In Sudan, new accounts on Twitter mistakenly represent both sides of the civil war that broke out there. One account that, perhaps, bought the blue tick falsely proclaimed the death of Lieutenant General Mohamed Hamdan, leader of the renegade Rapid Support Force. More than 1.7 million people saw the tweet.

Twitter's new head of trust and security, Ella Irwin, did not respond to requests for comment about the changes and their ramifications.

Twitter has always been a source of misinformation and worse, but past policies sought to inform readers about the source of content and limit the most egregious examples. The debut of verified accounts on Twitter in 2009 is usually attributed to Tony La Russa, a major league baseball manager who sued Twitter for trademark infringement and other claims after being impersonated on the platform.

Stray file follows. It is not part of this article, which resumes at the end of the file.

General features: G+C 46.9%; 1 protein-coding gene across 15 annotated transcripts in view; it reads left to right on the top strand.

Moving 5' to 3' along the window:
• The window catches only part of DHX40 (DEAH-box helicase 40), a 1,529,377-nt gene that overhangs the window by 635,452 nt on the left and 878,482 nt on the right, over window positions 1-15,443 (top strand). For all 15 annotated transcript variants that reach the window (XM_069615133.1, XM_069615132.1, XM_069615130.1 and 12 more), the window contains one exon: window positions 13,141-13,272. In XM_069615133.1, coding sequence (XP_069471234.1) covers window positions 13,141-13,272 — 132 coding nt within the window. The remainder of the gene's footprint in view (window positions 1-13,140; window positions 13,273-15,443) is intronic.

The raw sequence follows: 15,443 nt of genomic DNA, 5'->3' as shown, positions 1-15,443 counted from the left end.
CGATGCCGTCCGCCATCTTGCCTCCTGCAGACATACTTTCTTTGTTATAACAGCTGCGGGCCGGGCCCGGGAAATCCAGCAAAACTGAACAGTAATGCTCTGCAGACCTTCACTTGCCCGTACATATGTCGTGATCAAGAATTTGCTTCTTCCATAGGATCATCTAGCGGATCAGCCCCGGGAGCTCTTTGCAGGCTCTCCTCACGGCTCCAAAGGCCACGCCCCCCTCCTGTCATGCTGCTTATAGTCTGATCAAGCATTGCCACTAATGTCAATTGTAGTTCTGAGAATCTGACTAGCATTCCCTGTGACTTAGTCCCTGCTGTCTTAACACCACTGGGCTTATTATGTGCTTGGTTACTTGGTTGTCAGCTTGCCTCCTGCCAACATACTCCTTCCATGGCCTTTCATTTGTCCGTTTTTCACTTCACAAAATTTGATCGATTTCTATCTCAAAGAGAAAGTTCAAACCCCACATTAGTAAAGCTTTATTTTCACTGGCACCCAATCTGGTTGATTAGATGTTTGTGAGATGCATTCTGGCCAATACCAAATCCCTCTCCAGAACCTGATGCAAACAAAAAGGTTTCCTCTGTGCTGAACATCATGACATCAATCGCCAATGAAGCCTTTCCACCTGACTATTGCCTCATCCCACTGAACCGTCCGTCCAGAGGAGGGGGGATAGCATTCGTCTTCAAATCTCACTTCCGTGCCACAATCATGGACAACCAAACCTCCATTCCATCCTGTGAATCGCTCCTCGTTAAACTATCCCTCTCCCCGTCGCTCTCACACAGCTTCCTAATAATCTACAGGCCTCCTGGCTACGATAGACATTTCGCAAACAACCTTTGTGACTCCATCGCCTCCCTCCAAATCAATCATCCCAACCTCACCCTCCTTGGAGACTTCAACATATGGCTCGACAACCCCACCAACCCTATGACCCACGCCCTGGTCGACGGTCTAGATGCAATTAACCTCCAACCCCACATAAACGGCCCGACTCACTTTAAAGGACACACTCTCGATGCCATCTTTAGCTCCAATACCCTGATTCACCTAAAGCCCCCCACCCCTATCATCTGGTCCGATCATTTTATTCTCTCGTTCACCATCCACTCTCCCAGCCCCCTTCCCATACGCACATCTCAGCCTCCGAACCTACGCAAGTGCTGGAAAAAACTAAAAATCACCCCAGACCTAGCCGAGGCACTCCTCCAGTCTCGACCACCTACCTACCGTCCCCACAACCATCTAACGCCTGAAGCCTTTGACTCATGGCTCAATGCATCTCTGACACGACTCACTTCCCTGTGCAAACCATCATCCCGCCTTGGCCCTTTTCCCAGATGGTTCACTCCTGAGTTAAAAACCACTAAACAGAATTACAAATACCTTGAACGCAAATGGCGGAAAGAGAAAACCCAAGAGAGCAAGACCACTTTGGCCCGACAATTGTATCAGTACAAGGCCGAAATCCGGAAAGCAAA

Over time, verified accounts with blue ticks point users to official sources and real people. Labeling a news organization as state media indicates that the account reflects a particular point of view.

Copycats became a problem soon after Mr. Musk took the helm in November and offered to sell ticks to anyone who subscribed for a monthly fee. He stepped down after companies like Eli Lilly and PepsiCo grappled with apparently unverifiable spoof accounts that promised free insulin and extolled the virtues of Coca-Cola.

In the past week, Twitter began removing blue ticks from companies, government agencies, news organizations and others who do not agree to pay. It seems many have opted not to sign up, though Twitter hasn't disclosed any figures yet.

Some cheered the change.

“Now you can even find me in searches,” tweeted Margarita Simonyan, editor-in-chief of RT, Russia's state television network accused of rampant disinformation and hate speech aimed at Ukraine. He signed off on the tweet saying, “My brother, Elon @elonmusk, from the heart.”